Tuesday, 25 August 2015

Being a Modern Day Football Fan

If transfer silly season has taught us anything, and for the most part it hasn’t, it’s that football fans are the currency of media more than ever.

It is in the interest of news websites to get views. That is the long and short of it, and the best way to get that is through sensationalism. 

French and a striker? It's a lifetime of Arsenal transfer
links for you Mr Benzema!

Every football fan wants to believe their club has a chance of signing a top player, so the media will latch onto tenuous information to create a sensational rumour. Of course, deep down in our hearts we know that about 1% of transfer rumours have any credibility, but if someone is suggesting Benzema to Arsenal is on, I am sad enough to want to believe that information. Once I’ve clicked, the credibility of the article is almost irrelevant.

Pedro to Chelsea is a fine example.

A lack of game time will surely make you a prime
candidate for transfer speculation. Add to that a team's
rumoured need for a player of that position, and you've
got yourself a transfer rumour!

Once it had been established that Pedro might not be happy with his playing time at Camp Nou, and that Manchester United were open to bringing an attacker in, it served media interests to attract United fans with stories of Pedro and Woodward enjoying a romantic meal before the Spaniard agreed to come to Old Trafford and bring back the glory days. Or something similar.

‘Surely a winger will make United title challengers!’

I’m sure United fans, who are by no means the first to get carried away by such talk, thought it was on.

When it turned out United had not signed Pedro, the media turned pretty nasty. ‘Foolish United, missing out on Pedro! Woodward’s let another one slip through his fingers!’

I am no stranger to this as an Arsenal fan. The number of players I’ve been told Wenger has let slip through his fingers, knowing full well that either A) He was never in for them, or B) He decided he didn’t really want them, is a great many.

Of course, the media has built this story up for a week now based on very little, so there is an anger there that United have shown them up.

Ultimately, this doesn’t damage United so much as it damages their fans.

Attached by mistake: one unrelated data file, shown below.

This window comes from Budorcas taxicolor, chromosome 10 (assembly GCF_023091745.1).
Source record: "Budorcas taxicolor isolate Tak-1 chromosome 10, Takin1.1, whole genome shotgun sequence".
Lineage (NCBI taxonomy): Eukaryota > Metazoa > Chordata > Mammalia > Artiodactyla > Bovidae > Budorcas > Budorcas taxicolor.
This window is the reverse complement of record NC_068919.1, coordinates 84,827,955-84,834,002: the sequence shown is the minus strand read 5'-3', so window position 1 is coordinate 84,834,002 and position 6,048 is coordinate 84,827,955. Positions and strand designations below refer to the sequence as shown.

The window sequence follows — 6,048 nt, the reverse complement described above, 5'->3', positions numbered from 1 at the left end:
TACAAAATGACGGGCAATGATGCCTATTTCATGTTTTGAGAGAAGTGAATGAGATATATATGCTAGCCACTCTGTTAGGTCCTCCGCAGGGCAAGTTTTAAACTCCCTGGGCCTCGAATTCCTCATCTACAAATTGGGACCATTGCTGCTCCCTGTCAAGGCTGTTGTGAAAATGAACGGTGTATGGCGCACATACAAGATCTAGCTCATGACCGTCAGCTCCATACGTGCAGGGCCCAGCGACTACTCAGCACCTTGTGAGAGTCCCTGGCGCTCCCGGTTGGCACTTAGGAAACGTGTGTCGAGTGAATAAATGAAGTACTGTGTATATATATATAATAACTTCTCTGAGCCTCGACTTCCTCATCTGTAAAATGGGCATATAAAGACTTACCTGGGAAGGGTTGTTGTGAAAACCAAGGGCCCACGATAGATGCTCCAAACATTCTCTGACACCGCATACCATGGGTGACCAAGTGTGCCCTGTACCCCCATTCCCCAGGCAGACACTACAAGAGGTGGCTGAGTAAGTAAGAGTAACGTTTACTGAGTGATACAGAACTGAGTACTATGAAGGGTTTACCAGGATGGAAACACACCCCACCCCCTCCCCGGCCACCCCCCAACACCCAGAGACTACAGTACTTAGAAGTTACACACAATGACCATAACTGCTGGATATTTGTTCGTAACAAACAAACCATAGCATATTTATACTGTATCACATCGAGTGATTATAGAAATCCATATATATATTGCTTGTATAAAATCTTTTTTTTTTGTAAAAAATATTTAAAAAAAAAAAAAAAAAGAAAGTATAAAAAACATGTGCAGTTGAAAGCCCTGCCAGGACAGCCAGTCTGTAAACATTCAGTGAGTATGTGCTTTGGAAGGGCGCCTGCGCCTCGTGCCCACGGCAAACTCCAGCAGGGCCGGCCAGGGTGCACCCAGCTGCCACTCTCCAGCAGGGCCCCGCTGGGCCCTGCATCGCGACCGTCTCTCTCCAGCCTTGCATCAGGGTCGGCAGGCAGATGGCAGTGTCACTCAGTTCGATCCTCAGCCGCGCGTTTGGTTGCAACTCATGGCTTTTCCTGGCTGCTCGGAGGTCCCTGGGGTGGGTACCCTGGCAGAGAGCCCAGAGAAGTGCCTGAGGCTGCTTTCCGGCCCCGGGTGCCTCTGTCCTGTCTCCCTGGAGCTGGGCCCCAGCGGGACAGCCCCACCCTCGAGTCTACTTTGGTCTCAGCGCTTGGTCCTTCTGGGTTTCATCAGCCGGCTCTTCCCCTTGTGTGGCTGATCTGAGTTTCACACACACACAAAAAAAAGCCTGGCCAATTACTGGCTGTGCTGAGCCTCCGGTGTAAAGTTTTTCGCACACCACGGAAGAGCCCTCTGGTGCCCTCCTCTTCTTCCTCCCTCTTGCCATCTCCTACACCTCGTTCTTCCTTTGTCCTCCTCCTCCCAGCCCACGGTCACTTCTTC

They are the ones on Twitter, desperately searching, like all fans, for possible transfers. They are the ones who will feel the sting of the memes, the derision. The new brand of media outlet is the worst for this, where vines and memes poke fun at any team depending on the prevailing wind.

Certainly it helps to be able to laugh at one’s own fortunes, but football ‘fandoms’ are filled with those who, media outlets know only too well, take their club very seriously. The constancy of these vines and memes, a stream of football consciousness, serves to stir fan rivalries, and while supporters argue armed only with bare statistics, the designers of this madness watch as the likes and shares pour in. 

It’s pretty irresponsible, but it is the perfect representation of the internet age.

The fan-blog is therefore the saviour of the modern supporter. Like taking refuge from dismal weather, these fan-penned websites offer the warming embrace of honest and surprisingly self-aware assessment.

Fans are the harshest critics of their own team, but the criticism comes from a good place. On these blogs the team’s interests are the sole currency, rather than the ire of fans. Of course this isn’t the case for all fan blogs, but many I have come across seem to have admirable sentiments.

I have been reading Nick Hornby’s ‘Fever Pitch’, and above all, what struck me was the hopelessness of it all. Supporters go through so much disappointment and joy in equal measure it is hard not to feel sympathy for them. I don’t consider myself a hardcore supporter by any stretch. An hour after a disappointing result I have usually simmered down, and equally I can put a win into perspective.

But for some football means a great deal more, and to me it seems greatly unfair to emotionally manipulate a group of people made vulnerable by an unbowed belief that things might get better.  

Sunday, 9 August 2015

Arsenal 0-2 West Ham - Vlog Reaction

Something I'd like to make clear is that I am not all for new signings. I'm very much of the mind that team unity is the most important thing in a squad, and I would LOVE to see Wenger win the league or even the Champions League with what he has. Results like this will do little to reinforce my opinion, but remember Madrid and Barcelona lose games with Messi and Ronaldo. Now is the time to sit tight and wait for Arsenal's response next week against Crystal Palace, who have started the season in fine fettle. Would Benzema or someone like Samper in centre mid give us a better chance at the title? Who knows. The only thing I would say is that a big signing could rejuvenate some of the guys out there. We'll see what Wenger does in the next few weeks, but for now I refuse to be pessimistic about the forthcoming season based on one game. BRING ON THE WALL.

Friday, 7 August 2015

Premier League returns as it does every year

The powers that be said ‘let there be football on August the eighth.’

And there was football, and it was good.

Ever wonder if Fergie has a fantasy team?